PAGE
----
Posts for: July, 2018
Many studies over the past several years have focused on the question, "Does Chronic Stress Impact Your Periodontal Health?" Since we all face stressful situations during our life, it is a good question to consider. This question also delves into the mind-body connection - the psychological having an effect on the physical and vice versa.
Studies were performed as far back as the 1940s and continue today. Many of them have shown that stress "downregulates" or hinders cellular immune response. The most common periodontal diseases related to this stress induced downregulation are gingivitis and periodontitis.
It is believed that stress and depression contribute to a state of chronic inflammation within the body. Stress also raises levels of cortisol in your body, which has been linked in studies to higher levels of tooth loss and deeper pockets between the gums and teeth.
Since Prevention is the key to so many aspects of good dental health, take a look at some things that you can do to help:
- Daily Relaxation: Taking time to relax has been proven to be effective in easing stress.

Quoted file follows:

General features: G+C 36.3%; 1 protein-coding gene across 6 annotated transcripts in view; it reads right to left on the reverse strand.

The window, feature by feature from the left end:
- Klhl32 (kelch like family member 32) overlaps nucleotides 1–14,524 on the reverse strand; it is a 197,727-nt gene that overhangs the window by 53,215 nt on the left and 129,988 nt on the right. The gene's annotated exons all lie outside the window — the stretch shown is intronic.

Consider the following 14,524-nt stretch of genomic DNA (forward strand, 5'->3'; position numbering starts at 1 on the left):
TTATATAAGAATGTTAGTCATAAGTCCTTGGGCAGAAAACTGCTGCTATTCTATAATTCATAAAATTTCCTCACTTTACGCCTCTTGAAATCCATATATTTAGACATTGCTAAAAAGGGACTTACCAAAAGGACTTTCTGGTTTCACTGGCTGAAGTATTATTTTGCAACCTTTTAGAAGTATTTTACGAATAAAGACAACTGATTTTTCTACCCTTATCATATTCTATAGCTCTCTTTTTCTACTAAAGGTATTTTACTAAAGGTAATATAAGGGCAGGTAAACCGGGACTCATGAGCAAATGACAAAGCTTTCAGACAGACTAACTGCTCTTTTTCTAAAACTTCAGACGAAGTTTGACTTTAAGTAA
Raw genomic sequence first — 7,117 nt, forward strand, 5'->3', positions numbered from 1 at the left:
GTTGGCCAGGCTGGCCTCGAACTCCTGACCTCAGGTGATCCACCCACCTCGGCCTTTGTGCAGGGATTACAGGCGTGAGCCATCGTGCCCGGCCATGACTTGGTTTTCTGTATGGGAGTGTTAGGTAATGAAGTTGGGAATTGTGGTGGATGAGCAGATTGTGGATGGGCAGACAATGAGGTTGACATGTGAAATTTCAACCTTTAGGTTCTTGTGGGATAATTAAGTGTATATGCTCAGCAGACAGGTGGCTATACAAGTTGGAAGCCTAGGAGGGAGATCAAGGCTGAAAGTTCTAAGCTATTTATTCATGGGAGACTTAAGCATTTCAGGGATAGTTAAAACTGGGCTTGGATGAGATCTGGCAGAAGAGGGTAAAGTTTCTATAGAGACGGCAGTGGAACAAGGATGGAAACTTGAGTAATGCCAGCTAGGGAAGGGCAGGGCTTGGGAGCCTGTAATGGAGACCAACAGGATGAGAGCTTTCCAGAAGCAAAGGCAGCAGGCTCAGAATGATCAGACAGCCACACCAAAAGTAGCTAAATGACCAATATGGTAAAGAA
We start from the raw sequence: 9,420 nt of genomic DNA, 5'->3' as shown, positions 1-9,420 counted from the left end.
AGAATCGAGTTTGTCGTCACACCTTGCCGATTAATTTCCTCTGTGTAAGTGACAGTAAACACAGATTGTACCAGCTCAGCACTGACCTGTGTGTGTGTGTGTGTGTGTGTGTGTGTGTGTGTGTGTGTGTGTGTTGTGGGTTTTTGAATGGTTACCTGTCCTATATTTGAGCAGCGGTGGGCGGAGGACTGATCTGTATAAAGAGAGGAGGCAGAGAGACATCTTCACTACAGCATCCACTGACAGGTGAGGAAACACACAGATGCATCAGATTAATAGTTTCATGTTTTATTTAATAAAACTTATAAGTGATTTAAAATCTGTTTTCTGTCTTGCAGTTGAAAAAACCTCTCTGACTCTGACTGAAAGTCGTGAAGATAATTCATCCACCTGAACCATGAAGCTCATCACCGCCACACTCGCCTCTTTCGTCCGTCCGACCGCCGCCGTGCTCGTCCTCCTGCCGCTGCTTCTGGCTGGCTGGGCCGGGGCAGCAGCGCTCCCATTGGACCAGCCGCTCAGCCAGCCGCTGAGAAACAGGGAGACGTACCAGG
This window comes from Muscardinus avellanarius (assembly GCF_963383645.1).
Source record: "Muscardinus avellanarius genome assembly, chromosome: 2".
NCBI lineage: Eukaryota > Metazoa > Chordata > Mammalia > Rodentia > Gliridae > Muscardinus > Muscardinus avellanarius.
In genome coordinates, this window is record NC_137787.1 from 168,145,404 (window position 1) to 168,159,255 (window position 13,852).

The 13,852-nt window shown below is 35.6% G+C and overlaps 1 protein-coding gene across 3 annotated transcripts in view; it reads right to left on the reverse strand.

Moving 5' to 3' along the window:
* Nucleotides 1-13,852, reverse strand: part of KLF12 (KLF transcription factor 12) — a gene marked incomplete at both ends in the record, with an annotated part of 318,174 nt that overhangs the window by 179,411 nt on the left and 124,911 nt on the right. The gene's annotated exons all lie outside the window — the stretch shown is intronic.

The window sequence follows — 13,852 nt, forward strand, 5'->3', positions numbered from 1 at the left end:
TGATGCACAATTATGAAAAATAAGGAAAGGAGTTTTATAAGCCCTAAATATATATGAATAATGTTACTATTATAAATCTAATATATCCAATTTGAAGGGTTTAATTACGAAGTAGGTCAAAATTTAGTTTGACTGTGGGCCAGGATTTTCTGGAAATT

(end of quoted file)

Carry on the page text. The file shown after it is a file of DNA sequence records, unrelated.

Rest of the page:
- Good Oral Hygiene: Letting your dental hygiene fall by the wayside has a detrimental effect on your oral health. You should also aim to quit smoking if you do smoke.
- Regular Dental Checkups: Getting regular checkups will help you to spot anything that's amiss before it gets out of hand.
Stress is something that affects all of us, but it can be managed. Each of us may manage it in a different way. Find out what works for you and always make sure to keep up with your oral hygiene routine. If you have any questions or are in need of a dental appointment, call our office at 918-455-0123!
An estimated 19% of the U.S. population will be 65 years or older by 2030. Untreated coronal tooth decay is present in 19% of seniors in our country. Silver diamine fluoride (SDF) is an emerging caries preventive management strategy that is cost-effective, safe, and readily available. Although SDF has been shown to be effective in decay prevention and arrest in children, few randomized controlled clinical trials have been published regarding its effectiveness in older populations.
Hypersensitivity is one of the common problems associated with acid demineralization of the tooth. Studies have been shown that SDF can prevent and even arrest the problem. Furthermore, additional studies in children, young adults, and middle-aged adults suggest that SDF could be effective at halting and preventing coronal decay in the senior population as well. This could lead to retention of natural teeth in older adults that are challenged by chronic illnesses and dysfunctional physiological processes.
As all Americans continue to age and the increase of decay rises in the geriatric population, SDF may become a critical treatment option in keeping teeth healthy for a lifetime. If you have any questions or are in need of an appointment, call our office at 918-455-0123!